The American Heart Association (AHA) issued a Scientific Statement that provides the organization’s first-ever set of recommendations on specific levels and limits for the consumption of sugars and syrups that have been added to foods during processing, preparation, or at the table. Excessive intake of added sugars, as opposed to naturally occurring sugars, is associated with increases in risk factors for such conditions as heart disease and stroke.

The AHA identifies soft drinks and other sweetened beverages as the primary sources of added sugars in the American diet. A 12-oz can of regular soda contains approximately 130 calories and eight teaspoons of sugar.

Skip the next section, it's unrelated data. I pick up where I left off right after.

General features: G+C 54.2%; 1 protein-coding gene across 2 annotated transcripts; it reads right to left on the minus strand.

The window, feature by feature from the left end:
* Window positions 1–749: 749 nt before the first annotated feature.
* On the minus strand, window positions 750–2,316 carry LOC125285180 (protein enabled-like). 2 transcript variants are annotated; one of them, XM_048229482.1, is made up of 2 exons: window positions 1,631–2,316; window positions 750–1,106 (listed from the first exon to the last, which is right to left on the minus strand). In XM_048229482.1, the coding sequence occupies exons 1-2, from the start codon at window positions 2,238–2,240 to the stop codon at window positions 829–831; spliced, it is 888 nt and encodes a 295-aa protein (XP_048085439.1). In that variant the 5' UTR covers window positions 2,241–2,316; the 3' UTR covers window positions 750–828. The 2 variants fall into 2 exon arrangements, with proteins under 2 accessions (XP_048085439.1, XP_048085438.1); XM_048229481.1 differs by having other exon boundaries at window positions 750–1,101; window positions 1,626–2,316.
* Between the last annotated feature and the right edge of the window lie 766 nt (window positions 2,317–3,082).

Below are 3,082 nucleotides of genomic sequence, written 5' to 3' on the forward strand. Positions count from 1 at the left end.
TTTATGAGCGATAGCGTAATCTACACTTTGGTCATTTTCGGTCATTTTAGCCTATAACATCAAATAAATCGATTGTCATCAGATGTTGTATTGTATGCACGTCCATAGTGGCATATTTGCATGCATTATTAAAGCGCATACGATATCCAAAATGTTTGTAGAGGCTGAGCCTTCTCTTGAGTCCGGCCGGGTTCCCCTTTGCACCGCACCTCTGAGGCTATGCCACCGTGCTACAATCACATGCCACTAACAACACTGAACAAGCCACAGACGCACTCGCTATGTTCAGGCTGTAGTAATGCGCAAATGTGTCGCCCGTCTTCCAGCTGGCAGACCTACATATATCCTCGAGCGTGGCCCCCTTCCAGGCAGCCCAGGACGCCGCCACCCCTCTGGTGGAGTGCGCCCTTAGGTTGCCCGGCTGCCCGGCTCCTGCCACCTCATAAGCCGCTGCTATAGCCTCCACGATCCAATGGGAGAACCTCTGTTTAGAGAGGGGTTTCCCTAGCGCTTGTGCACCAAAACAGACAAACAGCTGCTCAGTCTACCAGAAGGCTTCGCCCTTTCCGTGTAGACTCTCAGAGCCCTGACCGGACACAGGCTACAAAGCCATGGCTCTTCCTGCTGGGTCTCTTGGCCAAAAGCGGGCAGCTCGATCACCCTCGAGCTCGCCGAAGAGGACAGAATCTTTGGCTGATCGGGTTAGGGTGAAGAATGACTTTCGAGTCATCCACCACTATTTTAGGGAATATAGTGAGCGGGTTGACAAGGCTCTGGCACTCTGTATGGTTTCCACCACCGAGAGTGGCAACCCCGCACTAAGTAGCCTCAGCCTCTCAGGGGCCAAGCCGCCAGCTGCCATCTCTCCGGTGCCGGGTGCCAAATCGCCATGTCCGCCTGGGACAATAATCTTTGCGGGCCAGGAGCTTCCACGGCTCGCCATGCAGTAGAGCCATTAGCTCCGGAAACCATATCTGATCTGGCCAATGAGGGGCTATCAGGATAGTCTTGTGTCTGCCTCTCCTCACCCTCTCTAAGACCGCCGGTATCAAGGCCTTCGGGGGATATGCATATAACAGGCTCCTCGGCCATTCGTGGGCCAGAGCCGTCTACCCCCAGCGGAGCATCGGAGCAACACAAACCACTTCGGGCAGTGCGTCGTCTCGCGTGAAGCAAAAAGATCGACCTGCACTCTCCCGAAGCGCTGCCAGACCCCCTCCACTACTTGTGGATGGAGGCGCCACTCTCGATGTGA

According to the AHA statement (Circulation. 2009;120:1011-1020), most women should consume no more than 100 calories (approximately 25 g, or about six teaspoons’ worth) of added sugars per day. Most men should consume no more than 150 calories (about 37.5 g, or about nine teaspoons’ worth) per day.

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These limits are drastically lower than the average intake of 22.2 teaspoons per day (355 calories) reported for all Americans by the 2001-2004 National Health and Nutrition Examination Survey.